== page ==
Educational Limitations: Medical complications result in a variety of limitations for these students including regular class attendance. In addition, attendance at particular times of day may be a limitation due to treatments or hospitalizations. Side effects of medication may limit classroom responses or taking tests in a timed situation. Some medical conditions may limit mobility, speech, vision, or muscle control. Students may be limited in their use of standard furniture or be limited in maintaining long class periods.

Top of Page

 


 

INTELLECTUAL DISABILITY (ID)

Definition: Title V of the California Education Code defines the developmentally delayed learner as a student who exhibits below average intellectual functioning and potential for measurable achievement in instructional and employment settings.

Educational Limitations: Students may have limitations with critical thinking, inferential reading, analysis or synthesis, and abstract reasoning.

Top of Page

 


 

ACQUIRED BRAIN INJURY (ABI)

Definition: Traumatic brain injuries result from either external events such as a blow to the head, or internal events, such as a tumor or stroke.

Educational Limitations: Limitations vary depending upon the type, location, and severity of the injury. The student is usually limited in cognitive functioning in the area of memory, concentration, speed of response, spatial reasoning, conceptualization, problem-solving, motor functioning or communication through reading, writing, speaking, or listening.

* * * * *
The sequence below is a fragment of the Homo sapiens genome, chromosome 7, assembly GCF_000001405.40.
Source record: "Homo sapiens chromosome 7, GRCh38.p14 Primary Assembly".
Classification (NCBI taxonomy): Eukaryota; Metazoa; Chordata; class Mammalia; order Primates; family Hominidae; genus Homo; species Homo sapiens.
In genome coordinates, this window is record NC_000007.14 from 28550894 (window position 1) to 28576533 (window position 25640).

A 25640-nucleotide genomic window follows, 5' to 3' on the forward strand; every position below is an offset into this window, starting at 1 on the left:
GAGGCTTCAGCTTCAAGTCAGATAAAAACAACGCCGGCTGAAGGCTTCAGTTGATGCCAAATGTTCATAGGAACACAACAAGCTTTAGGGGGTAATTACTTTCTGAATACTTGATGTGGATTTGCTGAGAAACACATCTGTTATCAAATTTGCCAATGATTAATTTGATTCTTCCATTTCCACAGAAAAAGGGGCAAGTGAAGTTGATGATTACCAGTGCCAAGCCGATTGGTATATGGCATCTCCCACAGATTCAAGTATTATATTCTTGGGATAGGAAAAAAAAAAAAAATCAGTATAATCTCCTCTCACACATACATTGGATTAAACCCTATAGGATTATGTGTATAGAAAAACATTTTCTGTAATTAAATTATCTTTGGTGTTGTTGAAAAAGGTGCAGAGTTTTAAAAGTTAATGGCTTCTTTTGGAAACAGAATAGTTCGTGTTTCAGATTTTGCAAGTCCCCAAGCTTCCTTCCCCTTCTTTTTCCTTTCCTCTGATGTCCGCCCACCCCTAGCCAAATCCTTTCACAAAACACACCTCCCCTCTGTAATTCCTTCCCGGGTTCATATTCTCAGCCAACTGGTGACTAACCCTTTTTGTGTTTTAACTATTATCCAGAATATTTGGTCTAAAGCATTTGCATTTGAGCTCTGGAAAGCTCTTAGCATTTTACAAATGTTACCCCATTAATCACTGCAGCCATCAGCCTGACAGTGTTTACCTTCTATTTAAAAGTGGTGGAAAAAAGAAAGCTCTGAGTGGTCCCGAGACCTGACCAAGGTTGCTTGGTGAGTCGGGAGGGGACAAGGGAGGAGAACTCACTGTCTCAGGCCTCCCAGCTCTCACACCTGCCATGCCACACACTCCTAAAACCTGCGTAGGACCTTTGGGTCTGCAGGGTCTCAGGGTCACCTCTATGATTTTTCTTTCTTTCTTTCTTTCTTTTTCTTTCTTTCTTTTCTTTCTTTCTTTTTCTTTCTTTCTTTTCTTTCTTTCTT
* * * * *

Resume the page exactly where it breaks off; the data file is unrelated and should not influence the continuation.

Top of Page

 


 

LEARNING DISABILITY (LD)

Definition: Title V of the California Education Code defines learning disabilities as a persistent condition of presumed neurological dysfunction which may exist with other disabling conditions. This dysfunction continues despite instruction in standard classroom situations. Students with learning disabilities exhibit average to above average intelligence ability, severe processing deficits, severe aptitude-achievement discrepancies, and measured achievement in an instructional or employment setting.

Educational Limitations: Learning disabilities may result in limitations in the rate, accuracy, or efficiency of reading, writing, or math. A student with a learning disability does not lack aptitude or ability but is inhibited from demonstrating his or her true intelligence in at least one area of achievement (reading, writing, or math) due to the severe processing deficit. Time management, project organization or initiation, sustained attention, and social skills may be limited. Taking in information, retaining it, or expressing knowledge and understanding to others may be a challenge. The student will have uneven abilities and persistent deficits in auditory, visual, or memory functions.